Identified individuals are represented by a biographical sketch, a list of connections to other signatures, and, in most cases, an artifact from the Ransom Centers collections. Help us identify more signatures by submitting your suggested identification.
Orrick Johns (1887-1946) grew up in St. Louis, Missouri. When a childhood trolley accident left him with only one leg, the bedridden Johns developed into a voracious reader. After briefly attending Washington University in St. Louis and the University of Missouri, Johns worked as the drama critic for the widely read St. Louis publication The Mirror, edited by William Marion Reedy. Johns moved to New York in 1911 to pursue his writing career, and his first volume of verse, Asphalt and Other Poems, was published in 1917. During the 1920s, Johns published two other books of poetry, as well as a mystery novel, Blindfold. His one play, The Charming Conscience, was a farcical comedy that enjoyed great success when it was produced in 1923 in California. During this period, Johns divided his time between New York, California, Europe, and St. Louis, where he wrote copy for an advertising firm. In the 1930s, Johns became an active member of the Communist party, and he spent that decade editing leftist publications like the Daily Worker and New Masses and supporting labor organizations. He was a founding member of the American Artists Congress, and later became the director of the Federal Writers Project in New York City.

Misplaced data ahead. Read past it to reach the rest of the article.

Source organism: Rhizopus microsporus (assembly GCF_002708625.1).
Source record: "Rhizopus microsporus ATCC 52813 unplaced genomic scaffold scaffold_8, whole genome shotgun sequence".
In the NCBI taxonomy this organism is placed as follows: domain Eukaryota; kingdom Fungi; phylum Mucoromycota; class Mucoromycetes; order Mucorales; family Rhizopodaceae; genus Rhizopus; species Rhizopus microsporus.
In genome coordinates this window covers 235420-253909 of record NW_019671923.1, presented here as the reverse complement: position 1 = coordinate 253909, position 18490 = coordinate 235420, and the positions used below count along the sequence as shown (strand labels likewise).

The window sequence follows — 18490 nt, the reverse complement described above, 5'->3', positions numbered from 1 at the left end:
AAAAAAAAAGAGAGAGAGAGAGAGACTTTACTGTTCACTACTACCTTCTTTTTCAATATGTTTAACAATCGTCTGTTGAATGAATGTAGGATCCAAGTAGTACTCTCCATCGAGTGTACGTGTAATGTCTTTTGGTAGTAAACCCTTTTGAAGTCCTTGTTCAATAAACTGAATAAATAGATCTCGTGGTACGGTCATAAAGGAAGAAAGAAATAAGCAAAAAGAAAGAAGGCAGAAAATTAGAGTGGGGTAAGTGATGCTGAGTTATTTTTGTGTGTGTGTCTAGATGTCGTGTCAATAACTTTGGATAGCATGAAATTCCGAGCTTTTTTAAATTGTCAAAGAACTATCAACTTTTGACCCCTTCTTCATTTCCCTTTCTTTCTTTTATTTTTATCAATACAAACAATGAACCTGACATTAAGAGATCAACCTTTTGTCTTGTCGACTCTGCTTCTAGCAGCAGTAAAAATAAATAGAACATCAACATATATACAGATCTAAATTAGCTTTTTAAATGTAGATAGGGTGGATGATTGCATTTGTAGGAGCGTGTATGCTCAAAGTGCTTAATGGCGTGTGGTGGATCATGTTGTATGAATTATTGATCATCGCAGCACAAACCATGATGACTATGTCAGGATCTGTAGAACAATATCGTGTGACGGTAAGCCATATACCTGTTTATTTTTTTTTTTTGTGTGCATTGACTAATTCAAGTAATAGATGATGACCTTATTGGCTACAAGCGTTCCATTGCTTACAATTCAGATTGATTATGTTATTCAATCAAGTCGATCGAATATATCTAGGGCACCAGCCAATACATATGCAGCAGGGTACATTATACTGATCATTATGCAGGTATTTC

Alice Corbin Henderson's copy of a full issue of Others: A Magazine of the New Verse 1.1 (July 1915)
Johns's poetry appeared in little magazines such as Poetry and Others during the 1910s. This first issue of Others, edited by Alfred Kreymborg, who later became the editor of Broom, also includes verse by Mary Carolyn Davies and Mina Loy. Johns' poems typify the free verse that would become the hallmark of Others, whose later issues include poems by Marianne Moore and William Carlos Williams.